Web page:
Intuitive (using concepts - sorting objects by size, shape or color)


In genetics, the limits on the variability of a phenotype (observed characteristic) determined by the genotype; in essence, the limits set by the genes on how environmental influences (whether deprivation or enrichment) can affect the trait

Reaction Range
(e.x. heredity determine a range for the person's height, with actual height determined by the nutritional environment)


A term to describe processes whereby stable changes in the expression of genes occur during development; such changes can be transmitted during cell division, but do not involve mutations of DNA itself

Epigenetic Effects
While specific examples related to behavior have not yet been identified, it appears that dietary influences on risk of cancer reflect this type of process.


A term referring to processes in development which seem to be relatively independent of environmental influences, such as depth perception and walking; implied in the term is the assumption that the characteristics are governed by heredity



Patterns of behavior which are characteristic of an individual and which tend to be consistent across situations and over time



A behavior pattern which occurs consistently across a range of situations; a specific personality characteristic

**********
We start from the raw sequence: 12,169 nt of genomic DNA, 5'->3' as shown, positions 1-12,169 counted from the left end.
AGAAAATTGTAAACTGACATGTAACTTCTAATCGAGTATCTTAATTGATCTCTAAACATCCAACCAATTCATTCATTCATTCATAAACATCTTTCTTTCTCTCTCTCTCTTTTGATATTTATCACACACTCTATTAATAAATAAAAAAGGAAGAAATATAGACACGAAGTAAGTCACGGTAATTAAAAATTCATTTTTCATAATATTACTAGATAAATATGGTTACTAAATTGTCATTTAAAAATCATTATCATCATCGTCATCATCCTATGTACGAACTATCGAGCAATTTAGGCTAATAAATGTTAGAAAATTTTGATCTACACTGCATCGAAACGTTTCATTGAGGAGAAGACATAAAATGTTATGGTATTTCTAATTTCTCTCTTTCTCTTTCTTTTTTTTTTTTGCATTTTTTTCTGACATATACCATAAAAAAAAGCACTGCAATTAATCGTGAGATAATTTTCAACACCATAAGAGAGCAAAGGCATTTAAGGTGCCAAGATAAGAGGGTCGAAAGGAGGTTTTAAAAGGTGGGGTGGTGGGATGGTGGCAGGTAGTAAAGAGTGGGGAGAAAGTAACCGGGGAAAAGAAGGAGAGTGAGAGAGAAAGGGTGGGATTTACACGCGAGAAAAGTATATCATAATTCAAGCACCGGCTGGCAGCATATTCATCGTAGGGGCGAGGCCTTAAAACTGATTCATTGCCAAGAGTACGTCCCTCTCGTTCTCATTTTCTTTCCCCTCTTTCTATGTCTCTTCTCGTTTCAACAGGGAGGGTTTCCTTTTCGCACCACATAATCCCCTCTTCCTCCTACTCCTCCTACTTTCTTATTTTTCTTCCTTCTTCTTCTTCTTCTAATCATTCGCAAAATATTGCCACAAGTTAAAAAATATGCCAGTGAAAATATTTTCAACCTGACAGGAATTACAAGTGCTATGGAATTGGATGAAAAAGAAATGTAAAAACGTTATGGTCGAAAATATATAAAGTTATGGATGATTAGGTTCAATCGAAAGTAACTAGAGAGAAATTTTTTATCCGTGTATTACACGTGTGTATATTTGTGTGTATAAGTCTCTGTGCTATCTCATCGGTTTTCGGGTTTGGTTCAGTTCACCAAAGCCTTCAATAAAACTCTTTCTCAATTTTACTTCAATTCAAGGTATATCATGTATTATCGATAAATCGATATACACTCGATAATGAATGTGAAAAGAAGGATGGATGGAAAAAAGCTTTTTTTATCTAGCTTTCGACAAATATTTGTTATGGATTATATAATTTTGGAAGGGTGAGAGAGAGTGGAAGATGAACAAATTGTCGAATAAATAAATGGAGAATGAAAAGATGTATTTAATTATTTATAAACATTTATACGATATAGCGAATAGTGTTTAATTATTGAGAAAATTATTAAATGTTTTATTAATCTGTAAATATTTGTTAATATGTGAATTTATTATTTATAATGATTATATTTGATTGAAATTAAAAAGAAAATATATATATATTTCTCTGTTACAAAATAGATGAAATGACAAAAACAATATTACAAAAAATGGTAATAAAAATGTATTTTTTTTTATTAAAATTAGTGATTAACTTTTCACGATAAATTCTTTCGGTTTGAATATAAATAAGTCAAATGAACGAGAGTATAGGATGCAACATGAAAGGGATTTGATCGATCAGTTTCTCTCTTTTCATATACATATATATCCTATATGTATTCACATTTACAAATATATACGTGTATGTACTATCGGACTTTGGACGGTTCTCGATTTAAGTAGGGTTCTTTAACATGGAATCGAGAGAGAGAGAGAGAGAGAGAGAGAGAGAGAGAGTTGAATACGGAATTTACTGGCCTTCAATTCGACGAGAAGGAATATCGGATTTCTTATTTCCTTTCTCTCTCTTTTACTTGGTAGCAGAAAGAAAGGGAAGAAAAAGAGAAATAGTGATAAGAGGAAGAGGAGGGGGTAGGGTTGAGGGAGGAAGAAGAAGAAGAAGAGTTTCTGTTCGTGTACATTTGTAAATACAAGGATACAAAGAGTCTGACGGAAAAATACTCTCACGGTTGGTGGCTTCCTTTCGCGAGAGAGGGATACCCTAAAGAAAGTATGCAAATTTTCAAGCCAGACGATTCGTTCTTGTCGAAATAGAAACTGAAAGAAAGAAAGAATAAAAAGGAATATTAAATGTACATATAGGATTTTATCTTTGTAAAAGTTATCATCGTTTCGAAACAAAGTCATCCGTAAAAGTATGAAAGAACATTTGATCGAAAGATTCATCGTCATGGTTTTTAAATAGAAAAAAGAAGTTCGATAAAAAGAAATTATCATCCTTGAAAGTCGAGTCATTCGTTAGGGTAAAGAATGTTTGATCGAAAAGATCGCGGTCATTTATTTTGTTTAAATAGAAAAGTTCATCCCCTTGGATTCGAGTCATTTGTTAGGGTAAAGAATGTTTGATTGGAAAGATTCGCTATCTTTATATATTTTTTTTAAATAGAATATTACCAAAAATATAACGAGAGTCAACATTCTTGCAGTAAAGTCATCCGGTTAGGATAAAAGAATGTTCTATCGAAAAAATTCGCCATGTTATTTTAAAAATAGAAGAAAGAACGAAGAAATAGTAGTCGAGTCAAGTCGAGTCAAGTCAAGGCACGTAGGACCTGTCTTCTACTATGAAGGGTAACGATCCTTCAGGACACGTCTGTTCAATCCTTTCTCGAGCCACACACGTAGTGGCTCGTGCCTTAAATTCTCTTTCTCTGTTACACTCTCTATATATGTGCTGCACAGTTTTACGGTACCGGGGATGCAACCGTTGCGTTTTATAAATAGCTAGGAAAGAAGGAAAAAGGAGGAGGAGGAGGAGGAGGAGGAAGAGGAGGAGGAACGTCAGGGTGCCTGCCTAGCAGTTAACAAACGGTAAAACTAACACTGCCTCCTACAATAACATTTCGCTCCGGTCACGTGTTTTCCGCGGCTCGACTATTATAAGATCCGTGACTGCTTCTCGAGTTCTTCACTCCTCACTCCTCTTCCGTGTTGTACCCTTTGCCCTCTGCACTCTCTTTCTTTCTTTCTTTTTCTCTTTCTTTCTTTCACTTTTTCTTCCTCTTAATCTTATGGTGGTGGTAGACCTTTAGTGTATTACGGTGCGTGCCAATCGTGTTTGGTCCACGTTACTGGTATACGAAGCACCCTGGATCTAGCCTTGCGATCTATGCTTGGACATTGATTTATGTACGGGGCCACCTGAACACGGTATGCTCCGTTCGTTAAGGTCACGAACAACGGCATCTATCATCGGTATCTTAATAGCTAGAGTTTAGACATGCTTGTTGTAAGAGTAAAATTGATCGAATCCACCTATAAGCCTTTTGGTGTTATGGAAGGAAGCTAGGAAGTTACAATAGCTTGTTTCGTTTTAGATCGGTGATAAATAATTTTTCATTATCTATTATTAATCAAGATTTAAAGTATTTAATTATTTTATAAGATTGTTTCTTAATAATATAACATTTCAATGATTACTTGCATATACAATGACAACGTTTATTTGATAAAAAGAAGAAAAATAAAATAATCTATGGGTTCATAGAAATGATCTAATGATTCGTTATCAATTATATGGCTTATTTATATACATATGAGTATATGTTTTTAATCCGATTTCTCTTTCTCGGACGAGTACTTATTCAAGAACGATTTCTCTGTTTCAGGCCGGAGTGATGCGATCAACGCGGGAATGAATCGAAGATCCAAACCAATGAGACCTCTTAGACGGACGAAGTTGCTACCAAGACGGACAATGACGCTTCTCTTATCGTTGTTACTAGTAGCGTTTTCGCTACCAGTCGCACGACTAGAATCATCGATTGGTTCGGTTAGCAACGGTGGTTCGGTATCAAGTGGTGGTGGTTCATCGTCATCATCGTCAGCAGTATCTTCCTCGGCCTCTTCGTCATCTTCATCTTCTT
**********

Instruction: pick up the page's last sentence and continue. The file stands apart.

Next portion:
A general cognitive schema about human behavior which is used in making interpretations of the behavior of other people

Implicit Personality Theory


Behavioral tendencies which are believed to be determined by heredity; examples include emotionality, sociability and fearfulness



3 major issues which arise when considering theories of development

1. The role of heredity vs. environment
2. Whether development is continuous or based on discrete stages
3. Whether development involves a single process that can be understood in terms of a single model (domain-general), or involves different processes that require separate models (domain-specific)


Describe the biological approach's position on personality development considering the 3 major issues

1. Emphasizes on role of heredity and physiological structure
2. Believes in the idea of critical periods for development (discontinuity/stages) for social attachment and language learning; however for temperament, continuity is considered
3.Favor domain-specific model


Describe the behaviorist approach's position on personality development considering the 3 major issues

1. All behavior is seen as determined by experience (environment)
2. Views behavioral change/development as a continuous process
3. Represents a domain-general model


In operant conditioning, the sum of all prior reinforcement for a particular behavior' it is considered as more important than any single reinforcement in determining behavior